The afternoon was spent attending the Central Eastern Divisional Drugs and Therapeutics Committee meeting. These meetings are held bi-monthly by each division (Western, Central Eastern and Southern divisions), and then each division will be represented at the National Drugs and Therapeutics Commiteee meeting the following month. Basically they discussed slow moving drugs and fast moving drugs at the hospital. They analysed drug expenditure and identifed areas where there may be inappropriate use of medications and potential for cost savings. For example, in the slow moving drugs they may have had Pralidoxime, an antidote for organophosphate poisoning, of which was only used very infrequently in one month. However antidotes like these need to be kept even though they are slow moving/expensive, in the event that there is such a medical presentation. So it's really all about cost/benefit analysis and making best use of available resources. Pharmacy representatives did a presentation on inappropriate prescribing and issues associated with meropenem and multi-drug resistance. The committee identified strategies to tackle these problems. It was very interesting to see how each department (micro, pharmacy, surgery, medical, health centre workers) all brought something unique to the meeting, to achieve quality use of medicines.

Friday, May 30, 2008

Ratu Sir Lala Sukuna Day

Yesterday was Ratu Sir Lala Sukuna Day, a national public holiday in Fiji. It is celebrated annually in honour of Ratu Sir Lala Sukuna Day (1888-1958), the national father of modern Fiji (his death anniversary falls on the 30th May). The 3rd year medical students held a picnic to celebrate and invited me to go along. It was held at Pacific Harbour which is along the coast about 45 minutes drive from Suva. I experienced my first Fijian Barbecue and the students played beach volleyball and soccer! It was a very well organized event and the students did all the cooking for about 40 people! They have great teamwork skills here.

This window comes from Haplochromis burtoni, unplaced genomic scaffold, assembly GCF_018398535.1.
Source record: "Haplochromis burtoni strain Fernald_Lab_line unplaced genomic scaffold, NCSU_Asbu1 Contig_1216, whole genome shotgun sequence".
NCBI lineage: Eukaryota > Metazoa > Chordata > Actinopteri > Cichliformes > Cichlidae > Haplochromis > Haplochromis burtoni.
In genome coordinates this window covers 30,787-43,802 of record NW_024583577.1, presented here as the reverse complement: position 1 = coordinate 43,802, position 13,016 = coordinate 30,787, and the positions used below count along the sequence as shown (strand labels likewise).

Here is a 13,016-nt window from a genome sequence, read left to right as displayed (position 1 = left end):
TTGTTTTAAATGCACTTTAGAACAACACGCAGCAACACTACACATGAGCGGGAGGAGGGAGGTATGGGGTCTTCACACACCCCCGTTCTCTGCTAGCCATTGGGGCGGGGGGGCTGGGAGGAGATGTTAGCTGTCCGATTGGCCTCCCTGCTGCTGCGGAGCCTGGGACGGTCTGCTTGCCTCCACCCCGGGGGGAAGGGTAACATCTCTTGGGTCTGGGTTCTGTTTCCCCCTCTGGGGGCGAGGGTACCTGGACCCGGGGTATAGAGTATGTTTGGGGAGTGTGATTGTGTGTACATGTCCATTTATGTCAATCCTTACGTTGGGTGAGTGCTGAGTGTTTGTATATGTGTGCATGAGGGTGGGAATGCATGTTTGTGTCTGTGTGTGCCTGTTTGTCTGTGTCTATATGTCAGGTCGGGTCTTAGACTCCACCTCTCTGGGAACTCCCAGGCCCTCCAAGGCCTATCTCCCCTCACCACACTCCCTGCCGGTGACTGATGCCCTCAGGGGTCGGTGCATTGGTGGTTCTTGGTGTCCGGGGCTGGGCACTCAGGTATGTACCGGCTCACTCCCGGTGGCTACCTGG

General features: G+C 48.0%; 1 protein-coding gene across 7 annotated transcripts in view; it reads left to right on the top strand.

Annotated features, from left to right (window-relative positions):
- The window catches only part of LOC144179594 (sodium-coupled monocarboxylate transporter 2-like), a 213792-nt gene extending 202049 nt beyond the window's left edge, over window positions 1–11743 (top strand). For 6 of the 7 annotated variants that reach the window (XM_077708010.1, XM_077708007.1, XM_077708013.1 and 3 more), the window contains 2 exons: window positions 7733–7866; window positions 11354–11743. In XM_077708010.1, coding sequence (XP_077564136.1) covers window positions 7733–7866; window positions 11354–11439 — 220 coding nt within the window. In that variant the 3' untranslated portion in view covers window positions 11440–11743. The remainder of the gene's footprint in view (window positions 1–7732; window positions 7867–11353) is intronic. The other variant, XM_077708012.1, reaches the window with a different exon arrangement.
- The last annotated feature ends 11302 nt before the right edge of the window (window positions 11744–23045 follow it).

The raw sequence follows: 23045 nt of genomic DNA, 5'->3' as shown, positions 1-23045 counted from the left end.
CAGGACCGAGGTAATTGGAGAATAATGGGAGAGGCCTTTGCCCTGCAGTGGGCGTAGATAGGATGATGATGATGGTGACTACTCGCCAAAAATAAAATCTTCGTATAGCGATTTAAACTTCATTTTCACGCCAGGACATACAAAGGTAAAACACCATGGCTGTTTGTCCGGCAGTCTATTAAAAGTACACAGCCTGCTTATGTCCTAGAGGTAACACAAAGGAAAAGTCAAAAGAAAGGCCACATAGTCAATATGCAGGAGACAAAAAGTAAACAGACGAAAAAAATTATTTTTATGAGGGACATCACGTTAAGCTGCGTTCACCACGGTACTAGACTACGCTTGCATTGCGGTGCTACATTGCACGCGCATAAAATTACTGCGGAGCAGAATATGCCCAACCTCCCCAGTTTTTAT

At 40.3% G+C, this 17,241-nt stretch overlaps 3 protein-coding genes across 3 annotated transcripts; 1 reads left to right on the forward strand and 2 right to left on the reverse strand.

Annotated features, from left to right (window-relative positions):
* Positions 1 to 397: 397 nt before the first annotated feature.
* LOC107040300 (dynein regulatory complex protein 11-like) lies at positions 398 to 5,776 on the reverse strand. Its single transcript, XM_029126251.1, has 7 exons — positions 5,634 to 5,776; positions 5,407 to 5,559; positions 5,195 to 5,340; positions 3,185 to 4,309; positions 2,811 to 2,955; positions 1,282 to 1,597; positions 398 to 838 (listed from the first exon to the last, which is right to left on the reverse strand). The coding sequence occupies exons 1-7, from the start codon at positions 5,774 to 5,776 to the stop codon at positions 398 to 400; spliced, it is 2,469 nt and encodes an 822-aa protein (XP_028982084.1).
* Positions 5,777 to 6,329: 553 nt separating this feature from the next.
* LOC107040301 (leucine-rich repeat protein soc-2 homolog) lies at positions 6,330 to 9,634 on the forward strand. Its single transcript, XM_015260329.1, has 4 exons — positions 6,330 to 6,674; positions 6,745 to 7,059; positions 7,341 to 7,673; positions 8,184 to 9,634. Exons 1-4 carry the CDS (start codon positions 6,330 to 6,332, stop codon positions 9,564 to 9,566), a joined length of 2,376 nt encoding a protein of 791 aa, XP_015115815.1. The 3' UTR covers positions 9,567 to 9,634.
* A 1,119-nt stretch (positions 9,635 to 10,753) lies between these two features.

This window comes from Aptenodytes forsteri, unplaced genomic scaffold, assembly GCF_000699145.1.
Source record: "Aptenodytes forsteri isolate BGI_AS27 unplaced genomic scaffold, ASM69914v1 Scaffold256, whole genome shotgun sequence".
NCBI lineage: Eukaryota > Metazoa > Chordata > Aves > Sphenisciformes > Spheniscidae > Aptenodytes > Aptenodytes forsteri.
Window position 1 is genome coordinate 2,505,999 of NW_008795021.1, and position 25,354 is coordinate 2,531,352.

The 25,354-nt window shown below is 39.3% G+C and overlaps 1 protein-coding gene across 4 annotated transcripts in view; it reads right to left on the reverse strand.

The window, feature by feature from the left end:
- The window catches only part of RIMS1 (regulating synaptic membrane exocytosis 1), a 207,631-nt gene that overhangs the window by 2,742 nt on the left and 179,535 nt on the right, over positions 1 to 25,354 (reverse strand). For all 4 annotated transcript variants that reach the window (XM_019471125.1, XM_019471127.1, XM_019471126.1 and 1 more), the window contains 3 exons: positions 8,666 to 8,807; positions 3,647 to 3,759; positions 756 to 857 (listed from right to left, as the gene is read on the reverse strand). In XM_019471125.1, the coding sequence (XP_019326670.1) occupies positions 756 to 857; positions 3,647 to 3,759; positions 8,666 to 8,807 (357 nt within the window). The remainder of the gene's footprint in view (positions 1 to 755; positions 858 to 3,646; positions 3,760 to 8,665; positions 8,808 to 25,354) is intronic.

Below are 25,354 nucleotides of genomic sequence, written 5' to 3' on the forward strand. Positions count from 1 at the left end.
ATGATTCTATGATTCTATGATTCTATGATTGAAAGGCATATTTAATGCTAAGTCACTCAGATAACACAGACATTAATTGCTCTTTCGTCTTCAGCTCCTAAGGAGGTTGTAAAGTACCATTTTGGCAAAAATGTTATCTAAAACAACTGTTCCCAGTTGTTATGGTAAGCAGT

On Thursday I had a brief visit to CWM hospital, the main hospital in Suva to visit the pharmacy. The new wing of the hospital was built by the Japanese. There are three different dispensaries, one for paediatrics, one for inpatients and one for outpatients. Outpatients dispensary is the busiest! The pharmacy is meant to close at 4:30 but because of the long queues, the staff sometimes stay back to 6:30 pm. They are short staffed at the moment. The chief pharmacist, Vinita, was telling me that by the time patients get their prescriptions filled, most have spent the whole day in the hospital. A common occurrence is a patient presenting to outpatients at 7am, being seen by the doctor at 2pm, and then leaving the pharmacy with their prescription at 6pm! Hence there is little hope for counselling patients here as by the time they get their medication their only thought is of hopping on the bus home as soon as possible!

Stockouts are a problem here. I will be spending the majority of next week at CWM hospital collecting data and interviewing patients for my diabetes DUE project.